Wouldn’t it be good to solve human illnesses by early detection? Or to minimise the devastating effects of depression with a mood changing wearable? Why not let health tech not only benefit our daily life but help us preserve it?

Against: “I’m not swallowing a sensor!”

Nur-Clarissa-headshot Nur-Clarissa Rodriguez, Content Producer, Telefonica (find Nur on  LinkedIn here)




The advances of technology are such that we are adding ingestibles to our wearables craze. We seem to be quickly dismissing the days of calorie-tracking watches and the once exciting sleep-monitoring apps on our phones, and in their place welcoming (back) ECT, ingestible nano-technology and smart patches. How much of these are in fact age-old medicine re-branded and how much is cutting edge? Either way, bio-degradable stitches already blow my mind, so when I‘m faced with what we’re hailing as tomorrow’s medical technology, excuse me if I’m rather missing the old fashioned TCP and a plaster approach!

Take ‘Thync’ for example. This product essentially delivers electrical pulses to either cranial or peripheral nerves in order to ensure you are constantly in a balanced state. Basically, if you’re feeling low it sends electric currents to perk you up and if you’re feeling stressed, electric currents to even you out. I’m all for championing medical advances and anyone skimming over the progress in the last 10 years alone will appreciate how far we’ve come, which is why I’m shocked to hear that we are effectively welcoming ECT back under a new guise! Hello, the 1930’s called and would like their barbaric medical cures back…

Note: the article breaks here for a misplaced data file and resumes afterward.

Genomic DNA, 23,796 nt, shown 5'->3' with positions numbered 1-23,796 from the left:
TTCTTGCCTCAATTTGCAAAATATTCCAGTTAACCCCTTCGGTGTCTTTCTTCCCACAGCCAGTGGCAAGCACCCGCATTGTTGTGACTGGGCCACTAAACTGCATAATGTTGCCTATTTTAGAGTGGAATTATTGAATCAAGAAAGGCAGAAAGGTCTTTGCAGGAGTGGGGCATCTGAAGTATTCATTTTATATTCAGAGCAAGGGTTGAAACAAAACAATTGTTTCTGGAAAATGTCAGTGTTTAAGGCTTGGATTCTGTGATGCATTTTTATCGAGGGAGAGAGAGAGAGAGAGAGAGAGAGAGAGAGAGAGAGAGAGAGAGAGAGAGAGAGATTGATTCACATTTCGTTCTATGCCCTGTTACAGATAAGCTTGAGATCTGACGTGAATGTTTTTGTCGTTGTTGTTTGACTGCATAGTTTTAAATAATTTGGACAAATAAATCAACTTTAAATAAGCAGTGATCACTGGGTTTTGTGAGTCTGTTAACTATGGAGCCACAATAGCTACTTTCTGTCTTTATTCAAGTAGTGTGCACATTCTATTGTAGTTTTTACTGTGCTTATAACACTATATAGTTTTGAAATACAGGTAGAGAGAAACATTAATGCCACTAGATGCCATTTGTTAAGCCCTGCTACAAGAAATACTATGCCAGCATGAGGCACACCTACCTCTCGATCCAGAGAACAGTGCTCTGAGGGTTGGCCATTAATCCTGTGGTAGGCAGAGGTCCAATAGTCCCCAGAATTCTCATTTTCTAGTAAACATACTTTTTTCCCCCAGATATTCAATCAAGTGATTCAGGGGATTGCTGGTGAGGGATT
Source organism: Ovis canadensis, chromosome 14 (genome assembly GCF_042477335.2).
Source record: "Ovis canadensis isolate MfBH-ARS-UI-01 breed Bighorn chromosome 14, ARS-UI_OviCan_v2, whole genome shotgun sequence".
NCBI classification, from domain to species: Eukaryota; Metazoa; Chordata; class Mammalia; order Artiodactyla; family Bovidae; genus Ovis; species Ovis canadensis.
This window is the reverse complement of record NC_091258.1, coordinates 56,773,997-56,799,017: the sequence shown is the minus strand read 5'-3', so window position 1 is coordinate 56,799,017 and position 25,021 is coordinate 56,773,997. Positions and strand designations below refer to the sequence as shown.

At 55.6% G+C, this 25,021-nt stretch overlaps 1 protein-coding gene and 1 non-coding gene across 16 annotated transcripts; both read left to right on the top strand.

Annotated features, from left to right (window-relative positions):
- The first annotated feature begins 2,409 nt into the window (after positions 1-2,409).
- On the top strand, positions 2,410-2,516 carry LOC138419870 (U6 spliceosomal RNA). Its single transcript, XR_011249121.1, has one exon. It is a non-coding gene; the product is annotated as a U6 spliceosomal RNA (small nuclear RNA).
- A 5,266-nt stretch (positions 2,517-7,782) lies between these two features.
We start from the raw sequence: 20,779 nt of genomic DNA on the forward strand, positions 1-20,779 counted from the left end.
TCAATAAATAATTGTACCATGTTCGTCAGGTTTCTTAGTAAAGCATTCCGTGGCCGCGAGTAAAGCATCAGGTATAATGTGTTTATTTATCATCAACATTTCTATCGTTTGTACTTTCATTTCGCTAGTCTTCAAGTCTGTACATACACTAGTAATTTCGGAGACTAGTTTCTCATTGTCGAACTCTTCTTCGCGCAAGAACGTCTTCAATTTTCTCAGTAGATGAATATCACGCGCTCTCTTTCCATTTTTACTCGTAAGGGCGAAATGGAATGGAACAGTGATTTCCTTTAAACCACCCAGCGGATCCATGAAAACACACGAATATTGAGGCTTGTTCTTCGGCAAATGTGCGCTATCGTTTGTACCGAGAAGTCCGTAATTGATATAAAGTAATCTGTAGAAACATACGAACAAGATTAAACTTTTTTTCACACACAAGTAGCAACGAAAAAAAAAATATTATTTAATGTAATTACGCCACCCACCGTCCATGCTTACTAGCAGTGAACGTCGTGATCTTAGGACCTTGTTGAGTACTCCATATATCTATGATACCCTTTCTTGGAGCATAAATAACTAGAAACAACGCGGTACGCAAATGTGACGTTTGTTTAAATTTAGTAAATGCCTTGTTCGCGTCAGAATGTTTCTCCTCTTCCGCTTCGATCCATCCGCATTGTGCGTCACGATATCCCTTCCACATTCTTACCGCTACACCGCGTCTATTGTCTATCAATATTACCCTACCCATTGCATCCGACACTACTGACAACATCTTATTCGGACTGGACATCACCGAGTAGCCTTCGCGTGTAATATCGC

Leaving aside ‘gentle electric currents’, what would you say to wearing a patch that connects with a sensor that you swallow (apparently it’s made up food ingredients and safe…), and then being able to read the data on your smart device? The ‘Proteus’ patch harvests information such as blood pressure and physical activity and then links it with data collected from the sensor. The patch and the sensor work together to collate information about the relevant medication you are taking and thus allowing your doctor to monitor the effects in real time. What’s wrong with the old fashioned way of running numerous clinical trials and then releasing the medication? Something about watching my insides on a screen, with my doctor sat beside me, screams of a psi-fi movie with poor funding.

Nanosensors wrapped in a gold shell into your blood but prolonged exposure to gold can result in renal failure and ironically, problems with your blood!

And don’t get me started on the little camera you can swallow in pill format in order to avoid an endoscopy. It’s ok, they say, your body will expel it once it’s done its job, they say. Maybe I don’t want to have a camera passing through my back passage? There’s a reason it’s an endoscopy as opposed to a colonoscopy, surely?!

Let’s talk about gold ninjas. Scientists in Scotland have discovered that injecting nanosensors wrapped in a gold shell into your blood, react in a particular way when in contact with a special laser and the biomarker thrombin (found in clots). This would allow doctors to spot clots faster and in many cases avoid a fatal incident. Sounds amazing, cutting edge and a little magical to think of having veins pulsing with gold particles doesn’t it? What people seem to be ignoring is the fact that it is not just gold floating in your veins but nanosensors too! Another matter for consideration is that prolonged exposure to gold can result in renal failure and ironically, problems with your blood!

On a less invasive note, there are products such as ‘YONO’: a wearables functioning essentially in medical data. You attach it to your ear(!) and it measures your Basal Body Temperature (BBT) allowing women to more accurately know when they’re ovulating. To me, YONO sounds like an uncomfortable thermometer, and priced at $149 it’s a tad more expensive than your average one.

I know I’m being quite sceptical but considering pacemakers have been around since the 1950’s and we still cannot figure out how to get within 2 feet of an electric toothbrush with one implanted, I can’t help but wonder just how much we can trust technology that we can swallow, have injected or gently electrocute ourselves into a happy state with.